Aidan and I headed back to Hamilton General Hospital today to hang with Bernie and Becky, on this Bernie’s second full day of recovery. For those that might have missed the news, Bernie was sent there yesterday following a rather nasty car accident that involved another driver t-boning him as he was driving home from work.

Anyway, apart from the wires that attach to the machines that go bing, and the other various tubes feeding Bernie a wonderful concoction of pain killers and antibiotics, he looks good.

Seriously.

Yes, he has some bruising on his shoulder (nasty bruising at that), and on his arms. And yes, there are some screws and such that are being used to put his pelvis back where it belongs – in sexy town – and not north of it. And yes, he’s wearing a god awful hideous polka-dotted hospital gown. But he looks good. Especially good for having just been smashed by a car. How many people can say that?

Anyway, today I learned that beyond his shattered pelvis, his punctured/collapsed lung, his broken collar-bone, and his fractured skull, he also has a number of broken ribs. Specifically – 1 through 5 in the front, and 7 through 10 in the back. That’s right folks, of the 12 sets of ribs in the human body (assuming the information I found on the all-knowing all-powerful Google is correct – because I’m no rib-expert unless they are covered in BBQ sauce), he’s broken 9 of them (or 75% for you fellow math nerds out there).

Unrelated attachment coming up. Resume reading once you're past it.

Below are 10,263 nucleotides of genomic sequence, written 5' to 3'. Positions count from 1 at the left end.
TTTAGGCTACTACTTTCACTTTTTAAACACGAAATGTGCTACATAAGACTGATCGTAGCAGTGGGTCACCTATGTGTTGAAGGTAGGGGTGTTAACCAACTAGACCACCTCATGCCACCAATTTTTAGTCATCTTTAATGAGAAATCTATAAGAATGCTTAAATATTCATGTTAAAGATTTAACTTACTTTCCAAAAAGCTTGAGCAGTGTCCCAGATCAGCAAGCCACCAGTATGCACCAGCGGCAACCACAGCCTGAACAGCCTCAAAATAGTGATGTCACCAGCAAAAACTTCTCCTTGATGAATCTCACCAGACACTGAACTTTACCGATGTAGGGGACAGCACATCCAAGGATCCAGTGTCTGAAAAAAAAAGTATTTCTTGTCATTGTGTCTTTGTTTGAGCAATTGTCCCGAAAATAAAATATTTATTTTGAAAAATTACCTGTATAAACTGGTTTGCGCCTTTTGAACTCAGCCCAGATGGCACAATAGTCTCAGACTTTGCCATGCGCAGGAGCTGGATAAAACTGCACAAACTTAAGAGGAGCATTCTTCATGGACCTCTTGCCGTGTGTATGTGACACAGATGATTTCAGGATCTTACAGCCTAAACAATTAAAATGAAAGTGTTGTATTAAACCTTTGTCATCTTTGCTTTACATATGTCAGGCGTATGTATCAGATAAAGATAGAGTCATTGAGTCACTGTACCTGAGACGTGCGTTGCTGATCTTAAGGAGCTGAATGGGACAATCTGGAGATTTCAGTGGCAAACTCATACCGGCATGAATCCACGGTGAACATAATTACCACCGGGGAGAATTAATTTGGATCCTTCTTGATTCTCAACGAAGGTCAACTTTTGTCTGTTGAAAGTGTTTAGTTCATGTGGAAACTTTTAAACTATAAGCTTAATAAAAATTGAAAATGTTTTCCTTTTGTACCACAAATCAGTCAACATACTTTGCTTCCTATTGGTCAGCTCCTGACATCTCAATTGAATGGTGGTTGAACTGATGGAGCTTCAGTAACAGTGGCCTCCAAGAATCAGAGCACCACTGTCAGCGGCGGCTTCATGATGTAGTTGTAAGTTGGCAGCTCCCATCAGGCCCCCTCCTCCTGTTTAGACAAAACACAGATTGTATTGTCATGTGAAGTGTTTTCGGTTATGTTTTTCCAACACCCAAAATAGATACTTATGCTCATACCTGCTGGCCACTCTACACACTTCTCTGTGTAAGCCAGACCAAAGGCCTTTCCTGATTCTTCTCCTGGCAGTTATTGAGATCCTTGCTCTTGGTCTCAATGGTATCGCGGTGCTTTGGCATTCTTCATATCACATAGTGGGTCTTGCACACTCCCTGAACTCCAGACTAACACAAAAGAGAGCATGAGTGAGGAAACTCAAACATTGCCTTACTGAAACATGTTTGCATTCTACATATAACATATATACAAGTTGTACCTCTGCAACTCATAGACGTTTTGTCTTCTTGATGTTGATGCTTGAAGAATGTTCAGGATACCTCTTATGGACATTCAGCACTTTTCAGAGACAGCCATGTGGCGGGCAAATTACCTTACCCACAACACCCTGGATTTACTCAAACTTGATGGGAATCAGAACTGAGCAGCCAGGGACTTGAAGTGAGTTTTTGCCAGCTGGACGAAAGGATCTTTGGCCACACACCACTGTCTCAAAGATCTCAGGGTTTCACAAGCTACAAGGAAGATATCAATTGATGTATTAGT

I also learned (or re-learned) that he is one tough bastard. Not because he was hit by a car and managed to survive, but because he’s doing so and still managing to smile and crack jokes between the obvious pain that he must be in. That is incredible to me. Abso-freaking-lutely incredible.

Beyond all of this, I also learned that my brother knows sign-language. I had no idea that he had this in his back pocket. In fact, I discovered through sign that he learned it in the same place I did; at Robarts in London. Of course, we don’t remember enough to have a fluid conversation but we can sign the alphabet which is more than enough to communicate. And in true Bernie form, he took the opportunity to crack jokes through sign. Clearly, even though the next few days/weeks/months will be difficult, I also know that he’s going to be fine. I mean, he was smashed by a car and he’s managing to use sign-language to communicate – something he learned in grade 4 and hasn’t used in I have no idea how many years. That’s beyond amazing; it’s a double order of amazing, sprinkled with incredible, and covered with awesome sauce.

Anyway, I’d like to thank everyone who has sent words of encouragement. I’ve passed along the comments you’ve left on the blog/facebook/twitter to Bernie. He lit up at the mention of your names; so please keep sending your comments. I’ll keep passing them along. If you have any pictures/e-cards/etc. that you want to pass along you can also send them to consumedbywanderlust [dot] wordpress [at] gmail [dot] com.

As usual, I shall keep you updated as he continues his recovery.